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The best textbooks in their subjects are ?

  1. Aug 9, 2009 #1
    As this my first post, I'm not sure if this is the right place to ask this question. But textbooks are learning materials, so I think it's alright.
    I enjoy learning new things in math, but textbooks are very expensive. I'd really hate to spend $100+ on a book, only find out that it isn't what I was looking for. So I do a lot of research online like reading customer reviews on amazon and related sites, wiki references, things like that. Then I thought 'Why not post a thread on Physics Forums?' Since this is a site for math and the sciences, there are bound to be people who have taken advanced math courses and have used enough books to know which ones work and which ones don't. So my question is this:
    Which book(s) are the best (i.e. in terms of ease of use, continuity of thought, logical progression, worked examples, number of typos, broad mix of problems) in their subjects (i.e. vector calculus, tensor calculus, ODE, PDE, real/complex analysis, number theory)
    I am particularly interested in real/complex analysis, ODE, and PDE as I am having the hardest time reseaching books for these subjects.
    As to complex analysis, most of my reseach seems to suggest "Complex Variables: Introduction and Applications" by Ablowitz is an excellent textbook. Same thing for "Visual Complex Analysis" by Needham. For ODEs, some people say "Elementary DE and Boundary Value Problems" by Boyce is a good book. Some people say nope, unless I get the 8th Ed. Still others say to avoid it all together. And PDE is even worse. There seems to be a million books out there, and just as many opinions; each one is different.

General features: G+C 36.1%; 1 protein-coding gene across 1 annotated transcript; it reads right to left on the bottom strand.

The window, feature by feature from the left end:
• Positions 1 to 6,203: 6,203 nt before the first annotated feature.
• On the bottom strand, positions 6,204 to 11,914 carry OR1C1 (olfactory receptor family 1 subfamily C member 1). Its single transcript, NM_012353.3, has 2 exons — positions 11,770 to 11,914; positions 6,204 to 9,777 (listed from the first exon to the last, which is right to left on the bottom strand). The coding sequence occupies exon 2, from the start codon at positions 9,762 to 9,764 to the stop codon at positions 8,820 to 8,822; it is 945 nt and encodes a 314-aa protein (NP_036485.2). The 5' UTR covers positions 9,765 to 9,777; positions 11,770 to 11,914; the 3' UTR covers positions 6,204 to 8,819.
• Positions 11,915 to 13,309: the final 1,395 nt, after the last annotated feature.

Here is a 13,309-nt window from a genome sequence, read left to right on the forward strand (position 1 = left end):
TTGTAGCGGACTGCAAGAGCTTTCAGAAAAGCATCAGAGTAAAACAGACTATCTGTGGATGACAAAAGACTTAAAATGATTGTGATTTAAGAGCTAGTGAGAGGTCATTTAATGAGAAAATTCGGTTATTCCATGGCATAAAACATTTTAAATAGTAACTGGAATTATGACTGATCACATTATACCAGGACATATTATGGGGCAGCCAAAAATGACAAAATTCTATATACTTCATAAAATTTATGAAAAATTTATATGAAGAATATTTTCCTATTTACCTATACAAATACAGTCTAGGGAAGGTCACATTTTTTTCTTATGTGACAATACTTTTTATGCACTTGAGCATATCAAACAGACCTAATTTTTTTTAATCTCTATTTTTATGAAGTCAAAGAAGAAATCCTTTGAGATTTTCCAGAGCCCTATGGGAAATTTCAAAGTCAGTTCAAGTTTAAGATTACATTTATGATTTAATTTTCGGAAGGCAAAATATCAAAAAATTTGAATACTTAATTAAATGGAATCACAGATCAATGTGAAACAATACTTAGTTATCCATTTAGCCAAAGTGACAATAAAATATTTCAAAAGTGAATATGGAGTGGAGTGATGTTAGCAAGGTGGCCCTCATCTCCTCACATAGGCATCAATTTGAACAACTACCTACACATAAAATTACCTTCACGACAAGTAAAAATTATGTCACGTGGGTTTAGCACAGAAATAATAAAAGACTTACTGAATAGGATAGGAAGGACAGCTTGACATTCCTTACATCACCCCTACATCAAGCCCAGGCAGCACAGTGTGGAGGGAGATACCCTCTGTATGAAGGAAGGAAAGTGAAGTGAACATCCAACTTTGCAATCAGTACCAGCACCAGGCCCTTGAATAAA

Any advice or opinions will be greatly appreciated!!
  2. jcsd
  3. Aug 9, 2009 #2


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    Homework Helper
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    A forum for discussing science books is available here: https://www.physicsforums.com/forumdisplay.php?f=21

    Just use the search feature on this forum for whatever subject you're interested in, and you will find lots of recommendations by various people.
  4. Aug 10, 2009 #3


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    Staff Emeritus
    Science Advisor
    Gold Member

    Indeed we do have a specific forum for discussing books. I have moved your thread there. You can report posts like these in future dx.
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